We awoke feeling refreshed and excited on Day 8.
It was the day that we had dreamed of and spent several months preparing for. With frozen hands, we strapped on our boots, repacked our packs and headed from Lobuche (4,900 meters/16,076 feet) to Gorak Shep (5,164 meters/16,942 feet), where we would drop off our bags, have a quick lunch, then continue on to Base Camp (5,380 meters/17,600 feet).
The trek was very quick and fairly painless. Being at such high altitude, the sun kissed our exposed cheeks and noses as we made our way to Gorak Shep, creating a very fashionable tan or burn line around our sunglasses.
After a few short hours of trekking, we reached our guesthouse not too long after our porters had dropped off our packs. Again, we sat down for a team lunch consisting of boiled vegetables and noodles while discussing the rest of the day’s plan. By mid-afternoon, our stomachs were settled, our pockets stored celebratory brewskies and we were ready to continue on making our way up the last bit of elevation gain.
On our way to Base Camp, we crossed glacial springs, climbed over boulders and stayed on the high portion of the trail during yak crossings. My heart was racing as we crept closer and closer. I felt incredibly giddy, yet stoic – impressed by my own physical capabilities and excited to be able to share this moment with my best friend and a few new ones. Even though our bodies were fighting and telling us to retreat, our minds were strong and determined.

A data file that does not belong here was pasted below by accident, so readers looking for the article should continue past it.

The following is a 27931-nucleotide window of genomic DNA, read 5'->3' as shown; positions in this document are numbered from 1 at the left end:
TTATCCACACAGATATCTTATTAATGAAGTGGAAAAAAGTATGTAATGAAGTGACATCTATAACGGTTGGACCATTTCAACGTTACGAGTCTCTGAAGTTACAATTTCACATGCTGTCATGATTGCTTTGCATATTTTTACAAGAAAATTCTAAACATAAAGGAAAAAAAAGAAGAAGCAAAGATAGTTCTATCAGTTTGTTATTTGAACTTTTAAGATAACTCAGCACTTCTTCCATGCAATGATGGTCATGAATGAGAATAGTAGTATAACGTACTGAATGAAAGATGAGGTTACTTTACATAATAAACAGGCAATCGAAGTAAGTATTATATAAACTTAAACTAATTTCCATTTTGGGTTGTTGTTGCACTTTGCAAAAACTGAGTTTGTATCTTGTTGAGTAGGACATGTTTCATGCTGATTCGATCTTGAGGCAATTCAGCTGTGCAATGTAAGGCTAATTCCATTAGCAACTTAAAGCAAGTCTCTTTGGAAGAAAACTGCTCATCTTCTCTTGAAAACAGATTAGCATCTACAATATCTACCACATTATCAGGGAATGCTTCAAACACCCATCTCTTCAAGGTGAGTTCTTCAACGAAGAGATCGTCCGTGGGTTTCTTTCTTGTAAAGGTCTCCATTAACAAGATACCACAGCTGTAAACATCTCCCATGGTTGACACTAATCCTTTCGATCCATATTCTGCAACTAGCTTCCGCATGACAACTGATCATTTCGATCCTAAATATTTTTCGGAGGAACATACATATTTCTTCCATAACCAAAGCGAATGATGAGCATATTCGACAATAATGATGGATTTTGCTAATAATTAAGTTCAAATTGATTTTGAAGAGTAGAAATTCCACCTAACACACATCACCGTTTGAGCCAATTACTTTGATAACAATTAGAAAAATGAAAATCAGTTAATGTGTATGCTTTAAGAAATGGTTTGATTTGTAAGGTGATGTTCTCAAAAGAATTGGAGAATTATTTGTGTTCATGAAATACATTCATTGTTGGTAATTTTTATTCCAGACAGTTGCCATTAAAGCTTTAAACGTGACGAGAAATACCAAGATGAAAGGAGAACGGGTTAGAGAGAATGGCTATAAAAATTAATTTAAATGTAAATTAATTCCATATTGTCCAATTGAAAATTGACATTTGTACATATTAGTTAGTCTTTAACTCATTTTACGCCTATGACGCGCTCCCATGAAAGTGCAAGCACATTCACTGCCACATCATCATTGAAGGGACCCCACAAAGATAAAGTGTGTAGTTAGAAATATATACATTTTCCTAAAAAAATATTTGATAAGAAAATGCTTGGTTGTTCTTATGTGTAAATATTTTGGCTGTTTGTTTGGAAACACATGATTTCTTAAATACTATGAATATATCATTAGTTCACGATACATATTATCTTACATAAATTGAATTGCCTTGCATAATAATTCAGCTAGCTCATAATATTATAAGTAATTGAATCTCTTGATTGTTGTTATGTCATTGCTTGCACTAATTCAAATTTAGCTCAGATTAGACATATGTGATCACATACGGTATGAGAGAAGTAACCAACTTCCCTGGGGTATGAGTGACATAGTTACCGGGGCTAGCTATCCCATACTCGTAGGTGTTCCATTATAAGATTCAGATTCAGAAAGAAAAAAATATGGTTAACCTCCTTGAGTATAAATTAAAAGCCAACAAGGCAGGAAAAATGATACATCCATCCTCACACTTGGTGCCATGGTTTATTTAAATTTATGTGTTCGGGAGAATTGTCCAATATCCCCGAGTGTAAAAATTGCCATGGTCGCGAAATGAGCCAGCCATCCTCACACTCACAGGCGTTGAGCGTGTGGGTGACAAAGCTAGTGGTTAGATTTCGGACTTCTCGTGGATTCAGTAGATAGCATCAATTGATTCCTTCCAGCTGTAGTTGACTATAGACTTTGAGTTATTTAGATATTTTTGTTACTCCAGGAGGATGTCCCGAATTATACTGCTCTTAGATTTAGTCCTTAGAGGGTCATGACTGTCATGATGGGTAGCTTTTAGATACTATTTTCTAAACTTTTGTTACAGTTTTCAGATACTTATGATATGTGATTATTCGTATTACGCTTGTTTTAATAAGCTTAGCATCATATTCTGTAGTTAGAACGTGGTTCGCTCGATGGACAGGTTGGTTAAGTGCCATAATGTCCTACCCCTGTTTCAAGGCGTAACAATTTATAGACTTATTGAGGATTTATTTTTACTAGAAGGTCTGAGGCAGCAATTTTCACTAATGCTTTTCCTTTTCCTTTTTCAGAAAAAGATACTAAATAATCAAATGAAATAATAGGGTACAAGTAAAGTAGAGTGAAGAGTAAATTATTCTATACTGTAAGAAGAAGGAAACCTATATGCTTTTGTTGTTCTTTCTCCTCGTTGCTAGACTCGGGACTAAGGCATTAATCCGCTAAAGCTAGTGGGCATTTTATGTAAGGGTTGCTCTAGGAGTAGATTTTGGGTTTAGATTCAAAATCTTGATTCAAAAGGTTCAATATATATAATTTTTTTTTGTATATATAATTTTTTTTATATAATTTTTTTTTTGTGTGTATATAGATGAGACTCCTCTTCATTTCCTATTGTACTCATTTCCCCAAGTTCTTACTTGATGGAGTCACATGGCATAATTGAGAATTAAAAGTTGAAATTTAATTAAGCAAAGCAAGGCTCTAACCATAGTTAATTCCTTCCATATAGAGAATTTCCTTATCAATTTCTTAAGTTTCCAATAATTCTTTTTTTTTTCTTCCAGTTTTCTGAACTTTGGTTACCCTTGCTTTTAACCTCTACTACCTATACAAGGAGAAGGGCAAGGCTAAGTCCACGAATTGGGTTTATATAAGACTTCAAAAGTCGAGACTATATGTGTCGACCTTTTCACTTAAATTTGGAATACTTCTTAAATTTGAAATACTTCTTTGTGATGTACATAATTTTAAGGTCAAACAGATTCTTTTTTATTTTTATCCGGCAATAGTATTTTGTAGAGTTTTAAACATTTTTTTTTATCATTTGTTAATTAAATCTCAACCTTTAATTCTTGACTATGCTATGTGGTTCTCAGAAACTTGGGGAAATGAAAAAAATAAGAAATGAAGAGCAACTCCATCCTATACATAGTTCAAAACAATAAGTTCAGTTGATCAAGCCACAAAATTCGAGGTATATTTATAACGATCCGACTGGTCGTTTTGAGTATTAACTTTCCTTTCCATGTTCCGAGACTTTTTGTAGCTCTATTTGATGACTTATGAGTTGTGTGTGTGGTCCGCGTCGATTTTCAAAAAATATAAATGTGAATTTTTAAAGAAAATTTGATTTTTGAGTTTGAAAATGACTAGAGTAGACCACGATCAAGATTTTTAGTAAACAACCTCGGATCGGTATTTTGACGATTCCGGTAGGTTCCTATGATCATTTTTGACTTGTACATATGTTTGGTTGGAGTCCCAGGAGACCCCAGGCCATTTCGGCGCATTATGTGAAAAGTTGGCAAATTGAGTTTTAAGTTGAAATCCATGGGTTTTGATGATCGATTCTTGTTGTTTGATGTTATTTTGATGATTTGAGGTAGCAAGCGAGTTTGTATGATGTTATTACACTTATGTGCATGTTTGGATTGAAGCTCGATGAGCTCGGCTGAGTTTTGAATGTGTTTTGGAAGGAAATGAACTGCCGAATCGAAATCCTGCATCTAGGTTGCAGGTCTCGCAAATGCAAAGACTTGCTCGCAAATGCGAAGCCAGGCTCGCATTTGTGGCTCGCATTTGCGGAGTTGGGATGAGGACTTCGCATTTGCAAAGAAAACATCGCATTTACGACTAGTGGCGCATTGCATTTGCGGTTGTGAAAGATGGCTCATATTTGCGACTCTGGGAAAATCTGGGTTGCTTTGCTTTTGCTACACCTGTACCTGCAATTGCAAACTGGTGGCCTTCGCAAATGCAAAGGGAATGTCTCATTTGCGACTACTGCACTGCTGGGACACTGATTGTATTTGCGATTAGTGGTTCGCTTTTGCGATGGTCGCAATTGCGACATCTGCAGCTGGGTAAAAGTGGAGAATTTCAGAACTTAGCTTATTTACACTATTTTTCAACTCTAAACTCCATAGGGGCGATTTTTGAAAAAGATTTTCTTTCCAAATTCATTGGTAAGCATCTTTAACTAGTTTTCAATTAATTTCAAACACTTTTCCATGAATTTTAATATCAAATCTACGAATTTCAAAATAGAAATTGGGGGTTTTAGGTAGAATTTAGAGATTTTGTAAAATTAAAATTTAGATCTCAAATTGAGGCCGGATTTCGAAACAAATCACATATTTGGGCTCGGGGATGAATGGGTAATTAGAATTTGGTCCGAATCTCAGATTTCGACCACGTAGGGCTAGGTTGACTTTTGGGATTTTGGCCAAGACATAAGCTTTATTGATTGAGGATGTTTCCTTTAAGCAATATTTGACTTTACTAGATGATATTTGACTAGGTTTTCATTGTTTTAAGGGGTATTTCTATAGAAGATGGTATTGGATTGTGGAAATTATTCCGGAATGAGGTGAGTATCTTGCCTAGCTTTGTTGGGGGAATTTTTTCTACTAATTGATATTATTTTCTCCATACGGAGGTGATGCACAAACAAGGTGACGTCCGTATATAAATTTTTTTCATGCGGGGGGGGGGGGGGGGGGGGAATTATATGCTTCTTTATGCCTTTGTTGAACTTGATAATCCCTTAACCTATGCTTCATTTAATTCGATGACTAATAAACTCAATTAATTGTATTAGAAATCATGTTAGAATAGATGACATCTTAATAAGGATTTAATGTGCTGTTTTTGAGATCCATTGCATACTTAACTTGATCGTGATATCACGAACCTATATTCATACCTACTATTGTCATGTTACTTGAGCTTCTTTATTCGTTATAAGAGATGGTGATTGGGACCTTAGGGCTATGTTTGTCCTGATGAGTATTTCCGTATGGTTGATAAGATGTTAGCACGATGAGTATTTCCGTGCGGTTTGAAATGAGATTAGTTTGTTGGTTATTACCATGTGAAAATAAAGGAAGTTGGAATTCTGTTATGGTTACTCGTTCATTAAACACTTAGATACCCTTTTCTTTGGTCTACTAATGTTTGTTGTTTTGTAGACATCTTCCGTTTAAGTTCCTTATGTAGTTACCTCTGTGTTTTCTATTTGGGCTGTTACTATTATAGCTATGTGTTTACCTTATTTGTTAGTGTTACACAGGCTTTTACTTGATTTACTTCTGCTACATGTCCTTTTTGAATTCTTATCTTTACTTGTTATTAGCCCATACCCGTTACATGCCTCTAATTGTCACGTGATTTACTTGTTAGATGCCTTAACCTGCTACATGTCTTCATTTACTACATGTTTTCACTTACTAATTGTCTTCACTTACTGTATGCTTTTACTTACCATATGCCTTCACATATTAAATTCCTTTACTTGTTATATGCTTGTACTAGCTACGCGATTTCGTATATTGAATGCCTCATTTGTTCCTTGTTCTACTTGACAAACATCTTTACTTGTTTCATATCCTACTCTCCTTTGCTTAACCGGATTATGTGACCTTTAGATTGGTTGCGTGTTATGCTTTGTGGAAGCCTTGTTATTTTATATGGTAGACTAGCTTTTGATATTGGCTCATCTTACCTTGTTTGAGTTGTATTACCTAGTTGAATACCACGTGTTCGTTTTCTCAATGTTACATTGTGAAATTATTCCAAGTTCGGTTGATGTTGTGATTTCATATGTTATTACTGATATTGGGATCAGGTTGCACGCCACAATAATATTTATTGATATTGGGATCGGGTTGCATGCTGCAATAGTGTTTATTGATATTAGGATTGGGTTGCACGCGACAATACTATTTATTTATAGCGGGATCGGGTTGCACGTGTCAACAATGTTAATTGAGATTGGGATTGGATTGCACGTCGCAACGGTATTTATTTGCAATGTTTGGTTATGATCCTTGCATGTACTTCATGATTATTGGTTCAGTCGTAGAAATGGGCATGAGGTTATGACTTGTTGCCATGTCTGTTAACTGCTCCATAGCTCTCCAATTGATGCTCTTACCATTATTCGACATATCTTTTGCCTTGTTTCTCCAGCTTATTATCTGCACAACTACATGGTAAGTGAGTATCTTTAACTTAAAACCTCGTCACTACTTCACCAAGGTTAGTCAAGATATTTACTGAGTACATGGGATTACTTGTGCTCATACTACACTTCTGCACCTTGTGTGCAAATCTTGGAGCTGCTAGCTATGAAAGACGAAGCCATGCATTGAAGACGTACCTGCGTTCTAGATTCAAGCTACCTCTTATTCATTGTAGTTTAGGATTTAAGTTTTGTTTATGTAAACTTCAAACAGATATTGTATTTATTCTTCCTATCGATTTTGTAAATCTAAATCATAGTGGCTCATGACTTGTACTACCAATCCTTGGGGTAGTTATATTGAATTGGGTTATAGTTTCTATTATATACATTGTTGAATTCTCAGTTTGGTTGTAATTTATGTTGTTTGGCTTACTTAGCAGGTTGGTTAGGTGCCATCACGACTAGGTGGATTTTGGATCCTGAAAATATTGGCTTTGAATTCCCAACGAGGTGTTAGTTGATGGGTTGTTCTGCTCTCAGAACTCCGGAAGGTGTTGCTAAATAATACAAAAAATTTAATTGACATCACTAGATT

We climbed up and down the gravelly, bouldered path, then up one more time before finally being able to see our first glimpse of the amass of prayer flags and yellow domed tents waiting ahead.
After eight days of trekking, 8,611 feet of elevation gain, a few uncomfortable side effects from high altitude, cold shivery nights followed by warm yak dung heated mornings, WE HAD FINALLY MADE IT.
The crown of mountains that surrounded us were unbelievable. Even at such high altitude, the size of the Himalayan panorama was monumental and the mountains hovered over us with such incredible strength and grandiose beauty.